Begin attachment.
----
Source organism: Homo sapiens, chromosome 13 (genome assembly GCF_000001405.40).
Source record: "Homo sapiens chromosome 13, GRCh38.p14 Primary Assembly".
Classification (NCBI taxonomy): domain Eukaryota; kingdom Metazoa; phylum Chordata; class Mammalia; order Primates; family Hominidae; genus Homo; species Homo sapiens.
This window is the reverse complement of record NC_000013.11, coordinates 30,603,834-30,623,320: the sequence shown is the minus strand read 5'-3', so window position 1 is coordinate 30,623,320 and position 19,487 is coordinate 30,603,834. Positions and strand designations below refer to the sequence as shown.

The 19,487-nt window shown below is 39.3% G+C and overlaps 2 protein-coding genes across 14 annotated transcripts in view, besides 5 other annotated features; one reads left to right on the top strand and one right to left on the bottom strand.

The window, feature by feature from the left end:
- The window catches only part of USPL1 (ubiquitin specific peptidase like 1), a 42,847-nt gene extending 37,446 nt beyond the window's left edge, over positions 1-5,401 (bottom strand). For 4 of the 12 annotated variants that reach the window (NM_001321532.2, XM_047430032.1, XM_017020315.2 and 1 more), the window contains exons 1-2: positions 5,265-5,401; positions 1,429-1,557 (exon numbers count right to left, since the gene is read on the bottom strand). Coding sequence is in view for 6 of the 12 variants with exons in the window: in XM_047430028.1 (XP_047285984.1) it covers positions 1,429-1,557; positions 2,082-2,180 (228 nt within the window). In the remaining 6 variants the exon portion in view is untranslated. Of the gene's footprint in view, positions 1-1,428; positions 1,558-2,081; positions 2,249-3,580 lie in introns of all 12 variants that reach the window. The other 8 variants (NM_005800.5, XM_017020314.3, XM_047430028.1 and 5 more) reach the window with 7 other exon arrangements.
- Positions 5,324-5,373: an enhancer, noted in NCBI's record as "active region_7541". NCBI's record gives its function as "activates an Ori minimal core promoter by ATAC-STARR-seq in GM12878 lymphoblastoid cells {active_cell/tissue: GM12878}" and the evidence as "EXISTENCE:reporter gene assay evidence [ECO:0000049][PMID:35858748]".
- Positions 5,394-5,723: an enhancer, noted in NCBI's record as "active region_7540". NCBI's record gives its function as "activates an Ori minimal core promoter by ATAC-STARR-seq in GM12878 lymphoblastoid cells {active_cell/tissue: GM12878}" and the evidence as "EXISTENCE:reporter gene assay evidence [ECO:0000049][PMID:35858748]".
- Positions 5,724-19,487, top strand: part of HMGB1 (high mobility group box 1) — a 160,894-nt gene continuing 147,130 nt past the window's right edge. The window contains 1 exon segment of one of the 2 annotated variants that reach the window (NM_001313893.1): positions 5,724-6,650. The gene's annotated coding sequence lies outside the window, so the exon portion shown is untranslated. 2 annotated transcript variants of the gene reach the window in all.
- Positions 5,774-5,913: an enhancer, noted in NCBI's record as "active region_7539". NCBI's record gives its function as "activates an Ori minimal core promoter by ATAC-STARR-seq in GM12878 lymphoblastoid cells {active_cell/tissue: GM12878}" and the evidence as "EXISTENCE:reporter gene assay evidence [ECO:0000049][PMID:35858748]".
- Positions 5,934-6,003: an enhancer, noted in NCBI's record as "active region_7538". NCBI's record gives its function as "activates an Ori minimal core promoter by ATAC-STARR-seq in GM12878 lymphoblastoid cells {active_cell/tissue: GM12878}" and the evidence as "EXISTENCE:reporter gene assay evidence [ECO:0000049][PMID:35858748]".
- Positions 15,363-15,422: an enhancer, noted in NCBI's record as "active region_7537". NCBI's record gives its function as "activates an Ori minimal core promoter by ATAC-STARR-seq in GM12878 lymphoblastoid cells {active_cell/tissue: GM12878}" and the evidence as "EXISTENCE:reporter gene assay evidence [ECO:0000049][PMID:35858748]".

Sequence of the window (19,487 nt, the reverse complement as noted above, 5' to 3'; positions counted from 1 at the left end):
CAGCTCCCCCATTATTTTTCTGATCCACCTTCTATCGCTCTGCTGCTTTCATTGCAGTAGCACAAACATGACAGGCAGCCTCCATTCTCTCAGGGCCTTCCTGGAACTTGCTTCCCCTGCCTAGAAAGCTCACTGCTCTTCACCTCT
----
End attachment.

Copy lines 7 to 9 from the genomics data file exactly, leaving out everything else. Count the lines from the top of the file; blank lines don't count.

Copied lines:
- The window catches only part of USPL1 (ubiquitin specific peptidase like 1), a 42,847-nt gene extending 37,446 nt beyond the window's left edge, over positions 1-5,401 (bottom strand). For 4 of the 12 annotated variants that reach the window (NM_001321532.2, XM_047430032.1, XM_017020315.2 and 1 more), the window contains exons 1-2: positions 5,265-5,401; positions 1,429-1,557 (exon numbers count right to left, since the gene is read on the bottom strand). Coding sequence is in view for 6 of the 12 variants with exons in the window: in XM_047430028.1 (XP_047285984.1) it covers positions 1,429-1,557; positions 2,082-2,180 (228 nt within the window). In the remaining 6 variants the exon portion in view is untranslated. Of the gene's footprint in view, positions 1-1,428; positions 1,558-2,081; positions 2,249-3,580 lie in introns of all 12 variants that reach the window. The other 8 variants (NM_005800.5, XM_017020314.3, XM_047430028.1 and 5 more) reach the window with 7 other exon arrangements.
- Positions 5,324-5,373: an enhancer, noted in NCBI's record as "active region_7541". NCBI's record gives its function as "activates an Ori minimal core promoter by ATAC-STARR-seq in GM12878 lymphoblastoid cells {active_cell/tissue: GM12878}" and the evidence as "EXISTENCE:reporter gene assay evidence [ECO:0000049][PMID:35858748]".
- Positions 5,394-5,723: an enhancer, noted in NCBI's record as "active region_7540". NCBI's record gives its function as "activates an Ori minimal core promoter by ATAC-STARR-seq in GM12878 lymphoblastoid cells {active_cell/tissue: GM12878}" and the evidence as "EXISTENCE:reporter gene assay evidence [ECO:0000049][PMID:35858748]".